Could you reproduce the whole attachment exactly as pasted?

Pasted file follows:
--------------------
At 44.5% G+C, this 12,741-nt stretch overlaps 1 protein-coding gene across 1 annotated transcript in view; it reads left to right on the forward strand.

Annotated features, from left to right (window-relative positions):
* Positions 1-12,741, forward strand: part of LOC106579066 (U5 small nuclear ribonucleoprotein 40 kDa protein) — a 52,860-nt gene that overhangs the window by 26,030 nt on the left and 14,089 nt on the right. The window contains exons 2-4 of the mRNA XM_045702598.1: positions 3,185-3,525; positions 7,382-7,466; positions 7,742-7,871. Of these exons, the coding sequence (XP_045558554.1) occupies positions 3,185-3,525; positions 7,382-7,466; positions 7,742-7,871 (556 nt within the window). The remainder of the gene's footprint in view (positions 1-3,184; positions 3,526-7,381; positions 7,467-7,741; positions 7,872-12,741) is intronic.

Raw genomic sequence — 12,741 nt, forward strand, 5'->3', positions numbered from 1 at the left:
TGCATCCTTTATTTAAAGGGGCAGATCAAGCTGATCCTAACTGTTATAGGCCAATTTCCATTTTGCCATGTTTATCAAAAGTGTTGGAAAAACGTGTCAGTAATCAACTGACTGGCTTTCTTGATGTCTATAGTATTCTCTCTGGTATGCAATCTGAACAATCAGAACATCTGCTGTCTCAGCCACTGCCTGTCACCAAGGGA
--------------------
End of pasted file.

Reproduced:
At 44.5% G+C, this 12,741-nt stretch overlaps 1 protein-coding gene across 1 annotated transcript in view; it reads left to right on the forward strand.

Annotated features, from left to right (window-relative positions):
* Positions 1-12,741, forward strand: part of LOC106579066 (U5 small nuclear ribonucleoprotein 40 kDa protein) — a 52,860-nt gene that overhangs the window by 26,030 nt on the left and 14,089 nt on the right. The window contains exons 2-4 of the mRNA XM_045702598.1: positions 3,185-3,525; positions 7,382-7,466; positions 7,742-7,871. Of these exons, the coding sequence (XP_045558554.1) occupies positions 3,185-3,525; positions 7,382-7,466; positions 7,742-7,871 (556 nt within the window). The remainder of the gene's footprint in view (positions 1-3,184; positions 3,526-7,381; positions 7,467-7,741; positions 7,872-12,741) is intronic.

Raw genomic sequence — 12,741 nt, forward strand, 5'->3', positions numbered from 1 at the left:
TGCATCCTTTATTTAAAGGGGCAGATCAAGCTGATCCTAACTGTTATAGGCCAATTTCCATTTTGCCATGTTTATCAAAAGTGTTGGAAAAACGTGTCAGTAATCAACTGACTGGCTTTCTTGATGTCTATAGTATTCTCTCTGGTATGCAATCTGAACAATCAGAACATCTGCTGTCTCAGCCACTGCCTGTCACCAAGGGA